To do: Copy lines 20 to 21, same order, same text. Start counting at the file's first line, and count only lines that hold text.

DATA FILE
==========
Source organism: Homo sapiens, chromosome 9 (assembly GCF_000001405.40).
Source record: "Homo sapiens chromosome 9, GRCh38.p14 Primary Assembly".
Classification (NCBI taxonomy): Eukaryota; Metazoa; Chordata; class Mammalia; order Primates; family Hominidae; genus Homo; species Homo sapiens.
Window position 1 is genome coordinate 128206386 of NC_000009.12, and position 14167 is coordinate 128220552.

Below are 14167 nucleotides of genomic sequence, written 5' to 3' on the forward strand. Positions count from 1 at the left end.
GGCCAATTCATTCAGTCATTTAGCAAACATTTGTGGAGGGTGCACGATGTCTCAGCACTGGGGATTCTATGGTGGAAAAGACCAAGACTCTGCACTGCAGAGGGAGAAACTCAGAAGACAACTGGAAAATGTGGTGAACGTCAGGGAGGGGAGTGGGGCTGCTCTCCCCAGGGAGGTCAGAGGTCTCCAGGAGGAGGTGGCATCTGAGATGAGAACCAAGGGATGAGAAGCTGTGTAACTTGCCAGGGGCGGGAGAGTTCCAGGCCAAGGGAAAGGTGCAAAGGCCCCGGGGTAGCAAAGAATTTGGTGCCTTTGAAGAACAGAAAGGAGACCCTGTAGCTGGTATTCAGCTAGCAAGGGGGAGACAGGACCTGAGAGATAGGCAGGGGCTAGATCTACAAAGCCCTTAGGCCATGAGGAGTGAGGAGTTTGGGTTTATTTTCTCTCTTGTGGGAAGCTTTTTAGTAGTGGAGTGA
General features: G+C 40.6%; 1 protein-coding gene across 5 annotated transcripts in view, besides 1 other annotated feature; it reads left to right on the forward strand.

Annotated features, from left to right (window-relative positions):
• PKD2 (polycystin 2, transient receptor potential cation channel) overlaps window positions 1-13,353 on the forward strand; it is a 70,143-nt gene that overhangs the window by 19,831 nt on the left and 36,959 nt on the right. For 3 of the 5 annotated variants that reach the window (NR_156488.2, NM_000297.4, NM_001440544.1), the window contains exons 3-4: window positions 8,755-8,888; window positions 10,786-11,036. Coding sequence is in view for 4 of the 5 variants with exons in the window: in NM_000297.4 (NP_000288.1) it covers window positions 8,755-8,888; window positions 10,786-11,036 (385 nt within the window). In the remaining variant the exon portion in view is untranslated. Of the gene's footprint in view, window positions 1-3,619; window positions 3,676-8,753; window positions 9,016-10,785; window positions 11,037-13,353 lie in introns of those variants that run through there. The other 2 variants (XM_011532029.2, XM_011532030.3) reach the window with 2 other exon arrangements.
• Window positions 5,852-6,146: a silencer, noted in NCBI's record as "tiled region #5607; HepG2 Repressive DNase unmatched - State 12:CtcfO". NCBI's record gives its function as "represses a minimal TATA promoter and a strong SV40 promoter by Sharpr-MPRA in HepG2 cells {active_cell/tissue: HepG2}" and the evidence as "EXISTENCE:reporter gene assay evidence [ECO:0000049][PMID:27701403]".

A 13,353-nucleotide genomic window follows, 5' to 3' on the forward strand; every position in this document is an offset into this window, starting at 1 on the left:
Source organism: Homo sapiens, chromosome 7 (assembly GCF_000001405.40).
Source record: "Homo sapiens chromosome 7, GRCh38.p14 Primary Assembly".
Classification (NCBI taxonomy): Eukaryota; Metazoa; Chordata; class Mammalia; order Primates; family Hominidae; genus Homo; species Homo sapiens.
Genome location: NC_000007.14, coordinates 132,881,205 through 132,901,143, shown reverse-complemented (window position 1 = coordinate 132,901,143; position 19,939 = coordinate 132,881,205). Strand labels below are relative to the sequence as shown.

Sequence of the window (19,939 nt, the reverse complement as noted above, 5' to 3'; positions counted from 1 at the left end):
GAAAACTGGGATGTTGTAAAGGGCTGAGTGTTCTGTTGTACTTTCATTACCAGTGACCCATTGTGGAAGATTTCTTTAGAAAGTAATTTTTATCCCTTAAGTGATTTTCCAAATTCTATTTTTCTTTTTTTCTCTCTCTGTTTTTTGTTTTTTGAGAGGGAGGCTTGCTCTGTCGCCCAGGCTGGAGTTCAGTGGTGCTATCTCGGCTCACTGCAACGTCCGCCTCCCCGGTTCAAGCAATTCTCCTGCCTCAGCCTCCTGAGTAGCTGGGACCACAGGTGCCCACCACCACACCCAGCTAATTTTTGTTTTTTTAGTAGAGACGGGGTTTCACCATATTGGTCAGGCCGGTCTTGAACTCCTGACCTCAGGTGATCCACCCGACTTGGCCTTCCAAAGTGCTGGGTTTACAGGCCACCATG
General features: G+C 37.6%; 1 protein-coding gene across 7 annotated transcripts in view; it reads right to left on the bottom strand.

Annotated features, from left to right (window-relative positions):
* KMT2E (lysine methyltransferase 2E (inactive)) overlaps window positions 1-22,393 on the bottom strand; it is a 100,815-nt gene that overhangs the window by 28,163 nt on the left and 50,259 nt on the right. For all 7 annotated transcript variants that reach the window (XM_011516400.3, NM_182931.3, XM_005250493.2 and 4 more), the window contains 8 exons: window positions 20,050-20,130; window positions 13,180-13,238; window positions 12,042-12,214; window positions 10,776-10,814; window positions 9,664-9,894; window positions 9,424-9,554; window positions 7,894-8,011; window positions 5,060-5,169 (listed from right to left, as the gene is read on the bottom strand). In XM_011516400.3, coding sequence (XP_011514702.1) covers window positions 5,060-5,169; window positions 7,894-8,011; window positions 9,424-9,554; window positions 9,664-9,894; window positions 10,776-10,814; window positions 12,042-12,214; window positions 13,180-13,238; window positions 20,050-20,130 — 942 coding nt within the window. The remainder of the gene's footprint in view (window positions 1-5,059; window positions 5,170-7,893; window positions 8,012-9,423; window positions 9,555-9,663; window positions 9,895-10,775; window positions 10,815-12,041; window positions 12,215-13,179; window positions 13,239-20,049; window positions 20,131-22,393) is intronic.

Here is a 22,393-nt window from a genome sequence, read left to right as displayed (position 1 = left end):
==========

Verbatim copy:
* KMT2E (lysine methyltransferase 2E (inactive)) overlaps window positions 1-22,393 on the bottom strand; it is a 100,815-nt gene that overhangs the window by 28,163 nt on the left and 50,259 nt on the right. For all 7 annotated transcript variants that reach the window (XM_011516400.3, NM_182931.3, XM_005250493.2 and 4 more), the window contains 8 exons: window positions 20,050-20,130; window positions 13,180-13,238; window positions 12,042-12,214; window positions 10,776-10,814; window positions 9,664-9,894; window positions 9,424-9,554; window positions 7,894-8,011; window positions 5,060-5,169 (listed from right to left, as the gene is read on the bottom strand). In XM_011516400.3, coding sequence (XP_011514702.1) covers window positions 5,060-5,169; window positions 7,894-8,011; window positions 9,424-9,554; window positions 9,664-9,894; window positions 10,776-10,814; window positions 12,042-12,214; window positions 13,180-13,238; window positions 20,050-20,130 — 942 coding nt within the window. The remainder of the gene's footprint in view (window positions 1-5,059; window positions 5,170-7,893; window positions 8,012-9,423; window positions 9,555-9,663; window positions 9,895-10,775; window positions 10,815-12,041; window positions 12,215-13,179; window positions 13,239-20,049; window positions 20,131-22,393) is intronic.

Here is a 22,393-nt window from a genome sequence, read left to right as displayed (position 1 = left end):